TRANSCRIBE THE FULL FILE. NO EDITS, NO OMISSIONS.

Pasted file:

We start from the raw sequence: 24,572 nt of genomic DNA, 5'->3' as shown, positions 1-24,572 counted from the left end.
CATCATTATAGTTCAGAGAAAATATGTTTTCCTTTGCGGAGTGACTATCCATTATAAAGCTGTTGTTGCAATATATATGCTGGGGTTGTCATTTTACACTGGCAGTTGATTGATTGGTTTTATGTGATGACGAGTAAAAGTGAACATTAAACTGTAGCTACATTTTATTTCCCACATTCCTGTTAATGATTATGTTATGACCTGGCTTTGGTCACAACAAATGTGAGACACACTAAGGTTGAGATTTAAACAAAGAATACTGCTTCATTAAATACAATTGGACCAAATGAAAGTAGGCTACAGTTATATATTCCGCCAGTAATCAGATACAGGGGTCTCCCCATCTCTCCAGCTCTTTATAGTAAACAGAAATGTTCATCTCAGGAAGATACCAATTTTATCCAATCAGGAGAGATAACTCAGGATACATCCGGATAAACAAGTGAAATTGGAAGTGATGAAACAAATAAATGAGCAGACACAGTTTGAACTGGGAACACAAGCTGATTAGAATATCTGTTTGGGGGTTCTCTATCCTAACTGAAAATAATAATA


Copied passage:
We start from the raw sequence: 24,572 nt of genomic DNA, 5'->3' as shown, positions 1-24,572 counted from the left end.
CATCATTATAGTTCAGAGAAAATATGTTTTCCTTTGCGGAGTGACTATCCATTATAAAGCTGTTGTTGCAATATATATGCTGGGGTTGTCATTTTACACTGGCAGTTGATTGATTGGTTTTATGTGATGACGAGTAAAAGTGAACATTAAACTGTAGCTACATTTTATTTCCCACATTCCTGTTAATGATTATGTTATGACCTGGCTTTGGTCACAACAAATGTGAGACACACTAAGGTTGAGATTTAAACAAAGAATACTGCTTCATTAAATACAATTGGACCAAATGAAAGTAGGCTACAGTTATATATTCCGCCAGTAATCAGATACAGGGGTCTCCCCATCTCTCCAGCTCTTTATAGTAAACAGAAATGTTCATCTCAGGAAGATACCAATTTTATCCAATCAGGAGAGATAACTCAGGATACATCCGGATAAACAAGTGAAATTGGAAGTGATGAAACAAATAAATGAGCAGACACAGTTTGAACTGGGAACACAAGCTGATTAGAATATCTGTTTGGGGGTTCTCTATCCTAACTGAAAATAATAATA